Rania Jaziri has spent her entire career pirouetting on the intersection of performing arts and fitness. Born in Tunisia, her journey as a multitalented performer began with ballet lessons at the age of 6, achieving the poise, energy, and coordination that would later prove valuable in high-school basketball and swimming. After finishing college in Germany, Rania came to Washington, D.C., where her bubbly approach to teaching dance fitness and step-kickboxing attracted a dedicated following of hoofers and clown-punching bags. To meet the growing demand for her sweat-manufacturing expertise, she founded her own fitness center, Jordin's Paradise, which has since been deemed Washington D.C.'s Best Dance Company 2011 by Washington City Paper readers.
Positive energy powers the adventurous curriculum of Jordin's Paradise, where exercisers march toward physical peaks during exhilarating, dance-infused fitness classes, such as Bikini Body Bootcamp, pole dancing, and Flash Mob Workshop. When Rania isn't helping guests get into better shape than a dodecahedron with rock-solid abs, she's focusing her efforts on local charities, such as Becky's Fund, which spreads domestic-violence awareness.
The Tennis Zone keeps players smashing aces and ripping forehand winners in style with name-brand equipment, apparel, and racquet restringing services. Stop in for a new tube of tennis balls on the way to a match, or consult the knowledgeable staff for advice on selecting a new pair of shoes or shorts capable of concealing second and third racquets. While tennis is the primary focus, the shop also caters to other racquet sports such as squash, badminton, and racquetball.
As the the Tennis Zone's network for recreational play, Smart Tennis puts tennis lovers in contact with like-minded players of similar age and ability, and then lets them set up matches at mutually agreeable times and places. Newcomers simply enter their age and skill level—recreational or advanced—into the website and then contact other users with similar court credentials. After finishing off their sets and shaking hands, the winner then logs back on to report scores and earn points that can be exchanged for prizes—which are just the icing on the cake and second to the true prizes of friendship, camaraderie, and the aroma of brand new tennis balls.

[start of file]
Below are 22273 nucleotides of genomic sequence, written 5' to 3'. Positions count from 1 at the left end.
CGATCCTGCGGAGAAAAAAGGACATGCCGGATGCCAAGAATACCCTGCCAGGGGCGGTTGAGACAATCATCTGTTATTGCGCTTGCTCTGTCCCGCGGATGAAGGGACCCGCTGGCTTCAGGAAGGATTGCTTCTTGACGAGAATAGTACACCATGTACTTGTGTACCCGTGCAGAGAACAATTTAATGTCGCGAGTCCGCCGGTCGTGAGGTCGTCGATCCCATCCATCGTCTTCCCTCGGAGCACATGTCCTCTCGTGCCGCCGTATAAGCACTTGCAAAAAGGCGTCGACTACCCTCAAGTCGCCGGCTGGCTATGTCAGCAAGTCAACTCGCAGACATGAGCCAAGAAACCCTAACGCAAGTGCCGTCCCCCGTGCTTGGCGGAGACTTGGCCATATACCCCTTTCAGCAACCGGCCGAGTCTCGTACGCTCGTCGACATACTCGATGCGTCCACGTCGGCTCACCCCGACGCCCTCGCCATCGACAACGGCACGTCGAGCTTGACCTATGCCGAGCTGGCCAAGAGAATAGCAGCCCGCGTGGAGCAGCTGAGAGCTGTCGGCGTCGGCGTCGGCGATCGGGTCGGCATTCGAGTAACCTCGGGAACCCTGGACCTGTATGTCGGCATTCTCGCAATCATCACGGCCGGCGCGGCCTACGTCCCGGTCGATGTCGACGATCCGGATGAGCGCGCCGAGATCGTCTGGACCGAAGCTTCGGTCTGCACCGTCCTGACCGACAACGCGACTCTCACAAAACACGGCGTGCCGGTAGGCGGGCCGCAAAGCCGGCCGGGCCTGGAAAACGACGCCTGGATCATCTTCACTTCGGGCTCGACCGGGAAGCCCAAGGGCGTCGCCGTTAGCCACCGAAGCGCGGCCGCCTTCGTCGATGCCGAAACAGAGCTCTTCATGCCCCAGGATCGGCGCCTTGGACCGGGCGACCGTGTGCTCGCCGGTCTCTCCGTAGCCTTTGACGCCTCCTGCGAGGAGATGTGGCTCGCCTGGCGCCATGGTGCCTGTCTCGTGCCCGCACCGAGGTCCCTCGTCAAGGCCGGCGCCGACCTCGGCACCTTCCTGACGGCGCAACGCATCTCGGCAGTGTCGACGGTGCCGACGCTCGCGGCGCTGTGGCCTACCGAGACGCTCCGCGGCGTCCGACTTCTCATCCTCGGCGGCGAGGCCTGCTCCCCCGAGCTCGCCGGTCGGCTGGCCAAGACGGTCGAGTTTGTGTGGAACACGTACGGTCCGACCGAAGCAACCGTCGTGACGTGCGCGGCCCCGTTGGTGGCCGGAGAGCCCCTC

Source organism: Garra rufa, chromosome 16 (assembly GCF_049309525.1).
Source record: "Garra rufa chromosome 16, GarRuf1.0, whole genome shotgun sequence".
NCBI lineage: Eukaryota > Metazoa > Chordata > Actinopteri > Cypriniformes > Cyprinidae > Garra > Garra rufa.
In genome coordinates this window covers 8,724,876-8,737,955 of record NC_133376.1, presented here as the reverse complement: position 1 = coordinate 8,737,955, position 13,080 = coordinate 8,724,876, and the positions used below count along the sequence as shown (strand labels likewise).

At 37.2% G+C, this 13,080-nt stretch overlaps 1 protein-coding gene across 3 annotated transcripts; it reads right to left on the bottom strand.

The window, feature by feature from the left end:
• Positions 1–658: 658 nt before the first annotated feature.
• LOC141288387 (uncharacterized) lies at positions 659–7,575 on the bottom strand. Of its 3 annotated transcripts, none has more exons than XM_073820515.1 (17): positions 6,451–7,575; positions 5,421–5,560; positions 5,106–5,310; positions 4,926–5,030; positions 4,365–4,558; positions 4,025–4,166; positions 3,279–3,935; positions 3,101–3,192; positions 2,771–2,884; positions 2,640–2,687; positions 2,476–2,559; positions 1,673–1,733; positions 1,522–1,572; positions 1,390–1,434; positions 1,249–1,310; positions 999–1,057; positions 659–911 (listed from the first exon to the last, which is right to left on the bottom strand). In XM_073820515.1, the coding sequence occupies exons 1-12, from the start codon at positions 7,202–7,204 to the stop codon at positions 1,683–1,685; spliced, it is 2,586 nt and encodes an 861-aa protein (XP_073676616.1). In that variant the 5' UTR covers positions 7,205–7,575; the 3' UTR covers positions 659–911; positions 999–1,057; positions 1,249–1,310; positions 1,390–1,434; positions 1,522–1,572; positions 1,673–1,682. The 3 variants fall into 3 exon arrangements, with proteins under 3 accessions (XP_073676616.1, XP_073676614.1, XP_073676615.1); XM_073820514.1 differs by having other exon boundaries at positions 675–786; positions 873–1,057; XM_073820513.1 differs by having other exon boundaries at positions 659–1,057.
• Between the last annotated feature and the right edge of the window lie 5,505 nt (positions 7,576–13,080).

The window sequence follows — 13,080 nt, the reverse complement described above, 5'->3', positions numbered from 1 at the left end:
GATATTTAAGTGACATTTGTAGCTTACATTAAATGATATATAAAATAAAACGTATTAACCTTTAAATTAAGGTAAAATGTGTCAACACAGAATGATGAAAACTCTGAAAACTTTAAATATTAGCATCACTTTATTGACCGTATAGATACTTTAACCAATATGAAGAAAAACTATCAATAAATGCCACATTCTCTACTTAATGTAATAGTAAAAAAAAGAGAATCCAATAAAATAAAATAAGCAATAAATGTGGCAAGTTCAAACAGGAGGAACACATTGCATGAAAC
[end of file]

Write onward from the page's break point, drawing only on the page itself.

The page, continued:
The founders of Tango Mercurio chose their non-profit's name carefully. Mercury symbolizes connection, which is what they hope to foster both between paired dancers and within their local community. The arts education organization believes that tango dancing transcends boundaries of class, ethnicity, and generation, and therefore can facilitate greater cultural understanding and social cohesion. So in addition to group and private lessons, the studio offers outreach programs and supports the all-volunteer Community Tango Orchestra.
No matter what type of class a student enrolls in, what level they are studying at, or what outreach program they're lucky enough to access, the Tango Mercurio curriculum covers core principles: body awareness, technical proficiency, expressiveness, and, of course, connection. This connection between partners is important because it is both conducive to improvisation and creative expression, and also allows for larger, collaborative expression as a community, something the founders believe is essential to the overall health and stability of societies.
When Debra Sternberg first caught sight of Tom Koerner at the Doc Scantlin dance in 1987, she was smitten by his enthusiastic jitterbug. Though the duo's subsequent amorous relationship lasted only a year, their swing-dance partnership has lasted for decades. Together, they have jitterbugged and lindy hopped into the top spots in contests that include the 1994 UK Lindy Hop Championships, the 1998 Virginia State Open, and the 2010 National Living Legends of Swing Award.
Today, Tom and Debra pass on their expertise and passion at Gottaswing, their dance school that has expanded into eight locations throughout the United States. Each week, more than 500 students lay the six- and eight-count foundations for the jitterbug and lindy hop. Beginner, intermediate, and advanced classes meet six nights a week at various studios and dance clubs throughout the DC area, each equipped with a dance floor where students and a woman who looks suspiciously like Amelia Earhart can let loose . Four nights a week, the school invites students to join fellow classmates at events to dance along with DJ-curated tunes and live music.
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